Treating Cancer with Chemotherapy – Procedures and Drugs Used during Chemotherapy

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Surgery and radiotherapy deal with cancers directly at the site of the tumor ; chemotherapy differs in that it is a generalized treat­ment that affects the whole body. By the nature of the disease, cancer almost invariably spreads to other organs unless the rogue cells are destroyed, so it is necessary where possible to kill any cancer cells before they develop elsewhere into secondary can­cers. Chemotherapy can also be used where the cancer has already spread to other sites in the body as chemotherapy drugs reach all the areas involved.

Chemotherapy is offered to combat a range of cancers although it is not an effective treatment in all cancers. In particular, it is used in the treatment of acute leukaemia, lym­phomas, childhood and adult cancers. The therapy may be given in combination with surgery and/or radiotherapy; the exact pro­gram will be aimed at achieving the best results.

The name chemotherapy means ‘treatment with chemicals’ – drugs that actively destroy body cells. In cancer treatment, the term applies to drugs that are capable of damaging cancer cells. Strict­ly speaking, all drug treatments are drug therapies, but in med­ical language the term ‘chemotherapy’ refers only to the special cytotoxic drugs used for cancer treatment. Cytotoxic drugs work by damaging all cells – cancerous and normal. They are given in such a way that the damage to the cancer cells is maximized and the damage to normal cells is minimized. The treatment is tailored to reduce, as far as possible, the side effects caused by the drugs and the damage to normal tissue.
chemotherapy
Which drugs are used in chemotherapy ?
There are several types of cytotoxic drugs in use, often given in combination, according to the type of cancer. The information given below lists a few examples only, there are a number of dif­ferent drugs in each category.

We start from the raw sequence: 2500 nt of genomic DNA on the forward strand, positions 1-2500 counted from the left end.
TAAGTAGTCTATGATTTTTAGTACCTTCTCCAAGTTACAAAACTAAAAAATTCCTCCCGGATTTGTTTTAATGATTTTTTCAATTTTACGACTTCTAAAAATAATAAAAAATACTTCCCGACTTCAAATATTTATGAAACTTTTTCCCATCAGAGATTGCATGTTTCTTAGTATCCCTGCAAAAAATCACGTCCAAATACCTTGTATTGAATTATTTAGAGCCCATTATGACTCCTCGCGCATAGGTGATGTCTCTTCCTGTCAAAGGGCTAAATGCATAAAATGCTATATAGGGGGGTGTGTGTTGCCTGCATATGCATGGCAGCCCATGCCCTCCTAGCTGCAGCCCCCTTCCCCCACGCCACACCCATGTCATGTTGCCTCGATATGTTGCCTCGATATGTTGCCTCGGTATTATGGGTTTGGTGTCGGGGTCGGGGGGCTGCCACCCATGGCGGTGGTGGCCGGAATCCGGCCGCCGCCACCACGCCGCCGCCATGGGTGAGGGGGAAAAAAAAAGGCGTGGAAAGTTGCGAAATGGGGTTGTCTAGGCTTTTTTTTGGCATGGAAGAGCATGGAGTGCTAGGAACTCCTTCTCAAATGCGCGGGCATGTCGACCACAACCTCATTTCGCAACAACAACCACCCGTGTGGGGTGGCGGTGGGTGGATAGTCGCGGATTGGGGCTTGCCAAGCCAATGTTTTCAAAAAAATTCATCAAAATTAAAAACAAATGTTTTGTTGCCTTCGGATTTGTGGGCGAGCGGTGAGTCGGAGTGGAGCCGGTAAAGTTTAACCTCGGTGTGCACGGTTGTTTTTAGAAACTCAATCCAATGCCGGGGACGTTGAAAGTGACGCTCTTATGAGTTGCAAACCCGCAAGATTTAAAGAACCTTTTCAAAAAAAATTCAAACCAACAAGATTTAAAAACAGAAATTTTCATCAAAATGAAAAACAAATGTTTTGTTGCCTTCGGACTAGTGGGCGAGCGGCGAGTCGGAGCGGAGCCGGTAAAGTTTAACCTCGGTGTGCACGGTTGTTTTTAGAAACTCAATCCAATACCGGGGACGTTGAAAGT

• The alkylating agents work by attacking DNA (the blueprint information for the cell) thus interfering with cell reproduc­tion; examples of drugs include mustine and ifosfamide.
  • The cytotoxic antibiotics used primarily in the treatment of acute leukaemia and lymphomas include doxorubicin and bleomycin.
  • The antimetabolites combine with vital enzyme systems of the cell to prevent normal cell division. An enzyme is a chemical produced naturally by the body to trigger an important body process. Drugs used are fluorouracil and methotrexate.
  • The vinca alkaloid group of drugs include vinchristine and vinblastine, often used to treat lymphomas and leukaemias.

The source of the drugs
Scientists are working continually to develop new drug treatments and improve existing drugs. The raw materials from which the drugs are derived come mainly from natural substances collected all over the world; for example, plants and fungus from the rain forests, algae from water and metal derivatives. Some drugs have been found because of a direct search by pharmaceutical compa­nies for likely substances; others are discovered more by chance when researchers come across a promising candidate whilst doing other experiments. The drug doxorubicin was discovered in Northern Italy from a fungus taken from the ruins of a medieval tower. This drug is now widely used in the treatment of non-Hodgkin’s lymphoma.
chemotherapy drugs
Adjusting to the treatment
Patients who attend cancer centers soon get into the routine and some people manage to fit attendance at the out-patient clinic around their normal daily life. How well or poorly a person feels depends largely on their age and what combination of drugs they are being given, and, to a small degree, their personal approach to the treatment. There are some publicized cases of well-known peo­ple undergoing cancer treatment whilst still continuing to work. Patients receiving small doses of drugs in tablet form (for exam­ple, for low-grade non-Hodgkin’s lymphomas) may respond well to such treatment.

But for most people having chemotherapy and continuing to lead a busy life will simply not be an option; getting themselves through the chemotherapy treatment period will be about as much as they can manage. This is not the time for heroics. Special care for cancer patients are highly advisable. Further, it is likely that your relative will need considerable physical and emotional sup­port whilst receiving chemotherapy.